Tracy Felstead, 38, was among 39 former Post Office workers exonerated last week, having suffered through years of baseless convictions hanging over them.
Ms Felstead was one of hundreds of workers prosecuted for theft, fraud and false accounting because of the Post Office’s defective Horizon accounting system.
She was wrongly jailed because of a computer glitch that suggested she stole £11,500 from her employer as a teenager. She spent 26 weeks locked inside HMP Holloway for a crime she did not commit.
Last week, she and 38 fellow former Posat Office workers, who were convicted and even jailed based on Horizon data had their convictions overturned by the Court of Appeal.
And it was followed up by an invitation to a virtual meeting with the Prime Minister and two other subpostmasters, to explain their ordeals and push for an expanded inquiry.
I’m very grateful to the postmasters who shared their harrowing stories with me yesterday about the terrible impact the Post Office Horizon IT dispute has had on their lives.— Boris Johnson (@BorisJohnson) May 1, 2021
We will stand with them to find the answers to what went wrong and ensure this never happens again. pic.twitter.com/bSQlT6qVxC
Ms Felstead said: "I had an email from my MP, Lucy Allan, saying the Prime Minister would like to speak with me,"
"It was all done by Zoom of course, with the Prime Minister and Paul Scully [Business Secretary] as well as two other postmasters.
"He knew about me and what had happened but he wanted to hear it from me. It's easy to hear it from the newspapers and MPs but he wanted to speak to a human being that had been affected by this.
"I explained what had happened to me in my own words. He apologised profusely, he just kept apologising for the whole of the meeting.
"It was nice for us to get our points across for what happened to us and what we want to happen.
"We all want somebody to be held accountable for what happened, and we want a full inquiry.
"A full investigation needs to happen.
"I think [the ministers] did take on board what we were saying and took the time to listen. It did mean a lot."
The Government launched its own inquiry into the prosecutions, but some of those affected have called for a full public inquiry with the power to compel witnesses to attend or hand over evidence.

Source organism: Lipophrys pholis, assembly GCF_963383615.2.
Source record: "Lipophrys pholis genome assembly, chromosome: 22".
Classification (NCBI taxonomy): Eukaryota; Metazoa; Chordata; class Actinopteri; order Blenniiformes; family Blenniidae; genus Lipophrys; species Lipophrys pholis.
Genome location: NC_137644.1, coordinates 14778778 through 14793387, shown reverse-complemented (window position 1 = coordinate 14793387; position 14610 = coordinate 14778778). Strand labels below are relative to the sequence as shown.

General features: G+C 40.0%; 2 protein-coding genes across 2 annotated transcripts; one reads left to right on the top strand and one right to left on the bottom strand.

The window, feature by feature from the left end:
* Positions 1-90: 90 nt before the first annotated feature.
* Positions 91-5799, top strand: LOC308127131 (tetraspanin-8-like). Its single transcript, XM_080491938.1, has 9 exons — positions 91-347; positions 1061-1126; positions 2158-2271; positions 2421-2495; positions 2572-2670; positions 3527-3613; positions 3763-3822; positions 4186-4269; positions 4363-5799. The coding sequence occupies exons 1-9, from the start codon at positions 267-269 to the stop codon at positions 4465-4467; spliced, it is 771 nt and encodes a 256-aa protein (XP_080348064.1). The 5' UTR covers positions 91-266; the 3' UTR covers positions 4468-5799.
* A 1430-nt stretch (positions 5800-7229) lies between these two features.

Mr Scully rejected those calls earlier this week.
Ms Felstead said that the wrongly-convicted Post Office workers had received financial compensation for "20 years of hell" but that much of it had been eaten up by legal fees.
"It's not just about the money – for me, my conviction being quashed was the most amazing thing that could have happened.
"I needed that piece of paper that says 'no matter what anybody thinks, you didn't do this'."
After the meeting Telford MP Lucy Allan said: “I am very grateful to the PM for taking the time to meet Tracy and hear first-hand about her experience and her views on what needs to happen now.
"Monies taken from sub-postmasters to make up for the ‘phantom shortfalls,’ caused by the faulty computer system must now be returned to all sub-postmasters. In some cases they had to sell their homes to pay monies that we now know was not missing. Then there is compensation for the wrongful convictions.
"For justice to be done, those responsible must be held to account. There are so many questions to be answered. Who knew what when?
"The Post Office was still fighting sub-postmasters in 2019, still claiming the computer system was robust, still claiming that the postmasters were dishonest, when they knew they were not. This is not an historic issue.
"In addition to the hundreds of lives ruined, the Post Office used millions of pounds of taxpayers’ money in 2018 and 2019 to aggressively fight a legal defence of the indefensible, when they could have used that money to reimburse and compensate the sub-postmasters. Who authorised this approach and the related expenditure?
"The CEO was given a CBE in 2019 and took up an appointment at the Cabinet Office. How was that possible? And what about the software provider Fujitsu, they too have serious questions to answer.
"There is currently a review underway which will report in the summer, but it is clear that for an industrial scale miscarriage of justice of this kind a full independent inquiry is required.”